As Barack Obama prepares to take office, all sorts of advocacy groups are angling for his attention. And atheists, too, are seeking his blessing. This week the Secular Coalition for America, a national lobbying group for "atheists, humanists and freethinkers," released its wish list. The group is not looking for Obama to remove "In God We Trust" from US currency. It has a more a modest agenda: countering what it claims is discrimination against atheists and non-Christians in the military.
The group is requesting that Obama appoint leaders who are committed to a secular military and that he issue a directive to the military that explicitly prohibits proselytization, prayers at mandatory events, and official statements endorsing a particular faith. The proposal also advocates creating a "commission for religious accommodation" within the Pentagon's Inspector General's office.
According to the group, major news outlets have reported at least twenty incidents in which military personnel have been coercively proselytized in the past five years. In 2005, Air Force Academy alumnus Mikey Weinstein filed a lawsuit (ultimately unsuccessful) against the Colorado Springs Air Force Academy, alleging that non-Christians at the Academy faced discrimination from evangelical Christians. That same year, The New York Times quoted the Air Force Chief of Chaplains, Cecil Richardson, as saying chaplains "reserve the right to evangelize the unchurched." Recently General David Petraeus endorsed the book Under Orders: A Spiritual Handbook for Military Personnel, which is not officially affiliated with the US military.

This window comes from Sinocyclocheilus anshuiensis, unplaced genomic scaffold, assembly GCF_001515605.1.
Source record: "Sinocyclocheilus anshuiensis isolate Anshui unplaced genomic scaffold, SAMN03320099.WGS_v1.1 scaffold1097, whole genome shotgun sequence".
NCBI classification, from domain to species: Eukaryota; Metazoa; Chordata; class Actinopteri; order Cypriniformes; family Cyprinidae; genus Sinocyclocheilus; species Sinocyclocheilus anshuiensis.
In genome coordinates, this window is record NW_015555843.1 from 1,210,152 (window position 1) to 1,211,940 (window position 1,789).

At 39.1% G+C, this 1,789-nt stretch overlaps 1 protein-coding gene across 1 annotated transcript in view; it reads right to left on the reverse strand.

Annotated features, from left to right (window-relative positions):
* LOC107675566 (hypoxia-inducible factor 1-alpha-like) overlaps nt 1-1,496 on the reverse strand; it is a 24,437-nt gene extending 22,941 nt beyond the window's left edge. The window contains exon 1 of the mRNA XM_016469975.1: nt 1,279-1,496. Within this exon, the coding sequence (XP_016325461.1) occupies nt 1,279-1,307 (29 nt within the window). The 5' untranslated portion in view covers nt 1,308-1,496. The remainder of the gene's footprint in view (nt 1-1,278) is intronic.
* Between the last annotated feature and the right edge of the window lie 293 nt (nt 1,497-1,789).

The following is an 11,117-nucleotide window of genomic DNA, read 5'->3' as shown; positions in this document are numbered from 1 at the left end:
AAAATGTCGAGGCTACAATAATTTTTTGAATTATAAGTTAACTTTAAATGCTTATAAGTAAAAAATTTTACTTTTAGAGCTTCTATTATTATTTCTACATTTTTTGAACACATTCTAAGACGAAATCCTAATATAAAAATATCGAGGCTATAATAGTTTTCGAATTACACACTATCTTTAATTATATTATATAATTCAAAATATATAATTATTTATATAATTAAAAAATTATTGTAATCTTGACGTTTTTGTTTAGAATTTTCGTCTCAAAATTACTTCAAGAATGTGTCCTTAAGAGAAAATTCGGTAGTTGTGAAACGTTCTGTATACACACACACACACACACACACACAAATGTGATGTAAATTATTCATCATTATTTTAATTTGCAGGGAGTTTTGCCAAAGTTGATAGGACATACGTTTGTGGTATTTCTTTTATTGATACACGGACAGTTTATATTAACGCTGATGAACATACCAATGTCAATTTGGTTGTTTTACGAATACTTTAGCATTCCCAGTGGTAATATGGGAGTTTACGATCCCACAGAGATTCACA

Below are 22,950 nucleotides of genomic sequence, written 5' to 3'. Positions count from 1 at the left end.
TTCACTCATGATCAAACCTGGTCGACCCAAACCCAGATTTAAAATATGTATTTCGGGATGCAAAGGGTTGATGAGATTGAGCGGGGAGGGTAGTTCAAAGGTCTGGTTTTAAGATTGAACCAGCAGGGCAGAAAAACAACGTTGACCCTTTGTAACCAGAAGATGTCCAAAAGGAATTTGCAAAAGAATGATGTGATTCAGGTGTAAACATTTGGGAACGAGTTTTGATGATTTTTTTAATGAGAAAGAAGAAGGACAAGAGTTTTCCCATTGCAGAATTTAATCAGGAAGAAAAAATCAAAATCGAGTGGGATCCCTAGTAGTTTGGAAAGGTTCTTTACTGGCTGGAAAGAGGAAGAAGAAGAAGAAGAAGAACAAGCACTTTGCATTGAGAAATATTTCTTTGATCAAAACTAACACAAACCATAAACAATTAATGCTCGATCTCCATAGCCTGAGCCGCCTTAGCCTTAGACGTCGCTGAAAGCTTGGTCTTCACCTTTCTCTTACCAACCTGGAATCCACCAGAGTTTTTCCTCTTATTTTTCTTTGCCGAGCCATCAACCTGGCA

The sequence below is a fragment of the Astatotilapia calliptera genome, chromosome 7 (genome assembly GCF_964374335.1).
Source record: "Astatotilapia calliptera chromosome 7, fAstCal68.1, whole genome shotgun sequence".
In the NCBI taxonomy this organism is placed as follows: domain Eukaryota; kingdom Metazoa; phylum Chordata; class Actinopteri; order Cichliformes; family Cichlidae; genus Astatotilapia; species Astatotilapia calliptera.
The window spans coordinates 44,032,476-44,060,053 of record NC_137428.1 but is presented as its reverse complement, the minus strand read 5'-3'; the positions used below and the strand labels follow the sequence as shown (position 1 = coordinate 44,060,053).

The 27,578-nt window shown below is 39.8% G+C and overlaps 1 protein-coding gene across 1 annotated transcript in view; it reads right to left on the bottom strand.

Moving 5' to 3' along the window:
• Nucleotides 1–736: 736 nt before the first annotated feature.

Surveys show that 21 percent of military personnel identify as atheists or as having "no religion." But when it comes to persuading Obama to take these protect-the-secularists steps, there's no telling if these atheists have a prayer.